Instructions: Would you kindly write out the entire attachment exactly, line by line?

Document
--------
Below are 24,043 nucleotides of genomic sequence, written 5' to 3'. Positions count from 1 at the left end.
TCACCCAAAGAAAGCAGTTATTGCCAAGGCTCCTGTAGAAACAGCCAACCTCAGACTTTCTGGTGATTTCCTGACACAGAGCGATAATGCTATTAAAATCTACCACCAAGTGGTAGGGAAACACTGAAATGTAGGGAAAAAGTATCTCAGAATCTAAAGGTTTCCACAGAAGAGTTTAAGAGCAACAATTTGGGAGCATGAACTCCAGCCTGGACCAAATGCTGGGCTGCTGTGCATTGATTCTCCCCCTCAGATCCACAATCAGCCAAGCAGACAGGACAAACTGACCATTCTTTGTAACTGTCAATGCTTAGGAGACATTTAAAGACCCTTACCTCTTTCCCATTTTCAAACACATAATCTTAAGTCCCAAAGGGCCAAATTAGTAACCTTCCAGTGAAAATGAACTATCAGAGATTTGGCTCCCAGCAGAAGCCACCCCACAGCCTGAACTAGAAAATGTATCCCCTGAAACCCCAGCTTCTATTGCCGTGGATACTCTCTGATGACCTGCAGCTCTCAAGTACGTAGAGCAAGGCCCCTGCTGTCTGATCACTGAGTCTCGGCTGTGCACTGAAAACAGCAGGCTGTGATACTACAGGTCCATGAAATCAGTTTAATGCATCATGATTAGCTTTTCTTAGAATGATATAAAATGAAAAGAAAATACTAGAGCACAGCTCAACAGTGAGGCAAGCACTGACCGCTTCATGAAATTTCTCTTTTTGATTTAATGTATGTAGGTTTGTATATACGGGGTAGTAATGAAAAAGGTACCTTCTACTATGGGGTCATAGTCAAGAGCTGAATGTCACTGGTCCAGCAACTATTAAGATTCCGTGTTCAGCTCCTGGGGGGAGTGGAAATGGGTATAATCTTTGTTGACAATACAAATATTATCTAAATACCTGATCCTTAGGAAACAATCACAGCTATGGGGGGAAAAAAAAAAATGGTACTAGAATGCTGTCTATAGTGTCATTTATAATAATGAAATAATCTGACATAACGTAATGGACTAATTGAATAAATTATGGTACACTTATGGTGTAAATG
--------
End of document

Below are 24,043 nucleotides of genomic sequence, written 5' to 3'. Positions count from 1 at the left end.
TCACCCAAAGAAAGCAGTTATTGCCAAGGCTCCTGTAGAAACAGCCAACCTCAGACTTTCTGGTGATTTCCTGACACAGAGCGATAATGCTATTAAAATCTACCACCAAGTGGTAGGGAAACACTGAAATGTAGGGAAAAAGTATCTCAGAATCTAAAGGTTTCCACAGAAGAGTTTAAGAGCAACAATTTGGGAGCATGAACTCCAGCCTGGACCAAATGCTGGGCTGCTGTGCATTGATTCTCCCCCTCAGATCCACAATCAGCCAAGCAGACAGGACAAACTGACCATTCTTTGTAACTGTCAATGCTTAGGAGACATTTAAAGACCCTTACCTCTTTCCCATTTTCAAACACATAATCTTAAGTCCCAAAGGGCCAAATTAGTAACCTTCCAGTGAAAATGAACTATCAGAGATTTGGCTCCCAGCAGAAGCCACCCCACAGCCTGAACTAGAAAATGTATCCCCTGAAACCCCAGCTTCTATTGCCGTGGATACTCTCTGATGACCTGCAGCTCTCAAGTACGTAGAGCAAGGCCCCTGCTGTCTGATCACTGAGTCTCGGCTGTGCACTGAAAACAGCAGGCTGTGATACTACAGGTCCATGAAATCAGTTTAATGCATCATGATTAGCTTTTCTTAGAATGATATAAAATGAAAAGAAAATACTAGAGCACAGCTCAACAGTGAGGCAAGCACTGACCGCTTCATGAAATTTCTCTTTTTGATTTAATGTATGTAGGTTTGTATATACGGGGTAGTAATGAAAAAGGTACCTTCTACTATGGGGTCATAGTCAAGAGCTGAATGTCACTGGTCCAGCAACTATTAAGATTCCGTGTTCAGCTCCTGGGGGGAGTGGAAATGGGTATAATCTTTGTTGACAATACAAATATTATCTAAATACCTGATCCTTAGGAAACAATCACAGCTATGGGGGGAAAAAAAAAAATGGTACTAGAATGCTGTCTATAGTGTCATTTATAATAATGAAATAATCTGACATAACGTAATGGACTAATTGAATAAATTATGGTACACTTATGGTGTAAATG